David Friedman: We're not threatening Israel, we're just asking for patience

Israel can apply sovereignty even if no clear winner emerges in election, US Ambassador says, urging Israel to wait until after election.

Arutz Sheva Staff ,

David Friedman at the Jerusalem Center
David Friedman at the Jerusalem Center
Reuven Ben Haim

US Ambassador to Israel David Friedman urged Israeli leaders to be patient and hold back on plans to immediately apply sovereignty to Jewish towns in Judea and Samaria, while adding that earlier comments calling Israel to hold back on unilateral action were not intended as a threat.

Speaking at a conference hosted by the Jerusalem Center for Public Affairs Sunday, Friedman clarified a tweet in which he said unilateral Israeli actions in Judea and Samaria could ‘endanger’ the Trump administration’s Middle East peace plan, saying no threat was intended in the message.

“It was not a threat,” said Friedman.

The ambassador said Israel should show a “a little bit of patience” to allow Israel and US officials to complete the mapping process, setting the precise boundaries in Judea and Samaria where Israel will be permitted to apply sovereignty under the US peace plan.

“A little bit of patience, to go through a process, to do it right, is not something which we think is too much to ask for”.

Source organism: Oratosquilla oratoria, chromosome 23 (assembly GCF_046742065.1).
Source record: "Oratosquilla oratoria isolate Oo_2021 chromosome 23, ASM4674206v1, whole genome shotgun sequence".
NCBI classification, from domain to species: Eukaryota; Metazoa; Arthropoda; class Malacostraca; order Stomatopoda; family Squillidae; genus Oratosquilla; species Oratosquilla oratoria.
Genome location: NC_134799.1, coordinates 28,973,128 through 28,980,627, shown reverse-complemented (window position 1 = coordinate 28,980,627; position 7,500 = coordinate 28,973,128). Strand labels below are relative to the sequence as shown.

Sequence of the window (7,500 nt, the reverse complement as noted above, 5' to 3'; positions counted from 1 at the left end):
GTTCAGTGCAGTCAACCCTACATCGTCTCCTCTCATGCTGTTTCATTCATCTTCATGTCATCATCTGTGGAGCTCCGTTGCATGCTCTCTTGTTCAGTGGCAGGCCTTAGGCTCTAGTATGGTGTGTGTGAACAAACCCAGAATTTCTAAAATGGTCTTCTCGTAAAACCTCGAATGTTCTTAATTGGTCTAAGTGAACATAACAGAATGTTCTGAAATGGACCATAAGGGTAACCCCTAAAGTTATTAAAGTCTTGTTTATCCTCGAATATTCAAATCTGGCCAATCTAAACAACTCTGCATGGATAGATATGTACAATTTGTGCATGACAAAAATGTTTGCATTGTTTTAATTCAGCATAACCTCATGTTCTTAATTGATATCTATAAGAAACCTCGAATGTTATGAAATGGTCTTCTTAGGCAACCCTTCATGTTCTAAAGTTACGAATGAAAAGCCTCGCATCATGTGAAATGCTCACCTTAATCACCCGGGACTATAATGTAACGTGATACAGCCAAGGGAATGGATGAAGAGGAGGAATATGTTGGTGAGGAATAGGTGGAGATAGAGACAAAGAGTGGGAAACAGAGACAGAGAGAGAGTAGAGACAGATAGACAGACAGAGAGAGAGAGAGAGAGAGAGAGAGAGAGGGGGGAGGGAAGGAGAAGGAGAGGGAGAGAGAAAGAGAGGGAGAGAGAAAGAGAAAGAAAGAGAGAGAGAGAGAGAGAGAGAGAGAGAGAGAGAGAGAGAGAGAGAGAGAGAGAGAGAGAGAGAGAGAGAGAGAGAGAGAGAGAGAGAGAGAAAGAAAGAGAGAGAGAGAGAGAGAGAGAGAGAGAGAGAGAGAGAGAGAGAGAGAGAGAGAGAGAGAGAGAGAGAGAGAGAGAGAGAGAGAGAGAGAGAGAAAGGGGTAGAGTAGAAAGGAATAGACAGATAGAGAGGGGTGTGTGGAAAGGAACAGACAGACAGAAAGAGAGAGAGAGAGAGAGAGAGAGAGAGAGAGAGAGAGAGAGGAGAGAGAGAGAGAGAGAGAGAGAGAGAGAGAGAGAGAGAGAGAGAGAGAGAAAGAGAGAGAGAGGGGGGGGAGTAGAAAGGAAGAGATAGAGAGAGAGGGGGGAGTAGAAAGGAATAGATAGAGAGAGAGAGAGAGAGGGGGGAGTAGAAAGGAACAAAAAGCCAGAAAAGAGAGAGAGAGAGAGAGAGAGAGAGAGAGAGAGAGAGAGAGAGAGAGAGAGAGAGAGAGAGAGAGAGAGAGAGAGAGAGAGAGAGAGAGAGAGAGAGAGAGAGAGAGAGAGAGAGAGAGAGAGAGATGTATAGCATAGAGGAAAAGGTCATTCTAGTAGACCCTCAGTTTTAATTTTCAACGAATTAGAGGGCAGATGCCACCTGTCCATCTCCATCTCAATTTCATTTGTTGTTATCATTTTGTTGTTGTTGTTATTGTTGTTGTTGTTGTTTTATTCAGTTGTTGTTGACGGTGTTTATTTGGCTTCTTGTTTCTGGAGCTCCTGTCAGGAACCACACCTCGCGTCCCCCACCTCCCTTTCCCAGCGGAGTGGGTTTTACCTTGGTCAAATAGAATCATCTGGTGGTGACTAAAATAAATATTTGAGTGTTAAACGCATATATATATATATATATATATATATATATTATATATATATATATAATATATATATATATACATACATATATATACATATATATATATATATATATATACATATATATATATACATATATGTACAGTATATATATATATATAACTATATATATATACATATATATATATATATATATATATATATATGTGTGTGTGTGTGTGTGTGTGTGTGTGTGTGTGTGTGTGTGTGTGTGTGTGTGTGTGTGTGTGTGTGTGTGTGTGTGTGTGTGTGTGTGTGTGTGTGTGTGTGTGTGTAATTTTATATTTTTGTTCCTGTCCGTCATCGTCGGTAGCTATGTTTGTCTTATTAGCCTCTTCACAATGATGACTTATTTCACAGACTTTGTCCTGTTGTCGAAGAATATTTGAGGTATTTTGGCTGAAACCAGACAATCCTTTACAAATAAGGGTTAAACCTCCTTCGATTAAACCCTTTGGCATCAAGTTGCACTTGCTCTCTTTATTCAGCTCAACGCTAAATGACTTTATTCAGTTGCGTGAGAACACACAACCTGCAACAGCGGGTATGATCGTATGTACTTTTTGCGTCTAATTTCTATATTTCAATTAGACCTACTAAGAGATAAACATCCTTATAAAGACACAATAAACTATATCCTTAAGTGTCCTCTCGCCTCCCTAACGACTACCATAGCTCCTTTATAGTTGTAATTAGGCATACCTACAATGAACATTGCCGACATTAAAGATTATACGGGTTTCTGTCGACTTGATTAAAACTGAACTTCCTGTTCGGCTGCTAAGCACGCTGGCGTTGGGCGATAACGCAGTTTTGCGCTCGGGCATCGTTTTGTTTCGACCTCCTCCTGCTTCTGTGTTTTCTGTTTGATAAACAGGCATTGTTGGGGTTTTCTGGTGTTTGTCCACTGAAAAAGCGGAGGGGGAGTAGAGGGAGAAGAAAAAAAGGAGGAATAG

“With the news out that the (Israeli) cabinet was about to be pushed in a direction that was potentially adverse to our view of the process, we just let people know where we stand.”

Friedman went on to say that the mapping process was unlikely to be completed before Israel’s March 2nd general election.

But he held out the possibility of implementation even if the election does not produce a clear winner, as was the case twice in the last year.

A U.S. Embassy spokesperson emphasized: "Ambassador Friedman has said consistently that the first step is the committee mapping process. He said nothing different in his tweet this morning or at the event at JCPA today.”

Earlier on Sunday, Friedman called on Israel to hold off on any unilateral action - in particular application of sovereignty in Judea and Samaria - saying that the precise boundaries to be placed under Israeli law still needed to be delineated by a joint US-Israeli commission.

President Trump’s Vision for Peace is the product of more than three years of close consultations among the President, PM Netanyahu and their respective senior staff. As we have stated, the application of Israeli law to the territory which the Plan provides to be part of Israel is subject to the completion a mapping process by a joint Israeli-American committee.

"Any unilateral action in advance of the completion of the committee process endangers the Plan & American recognition."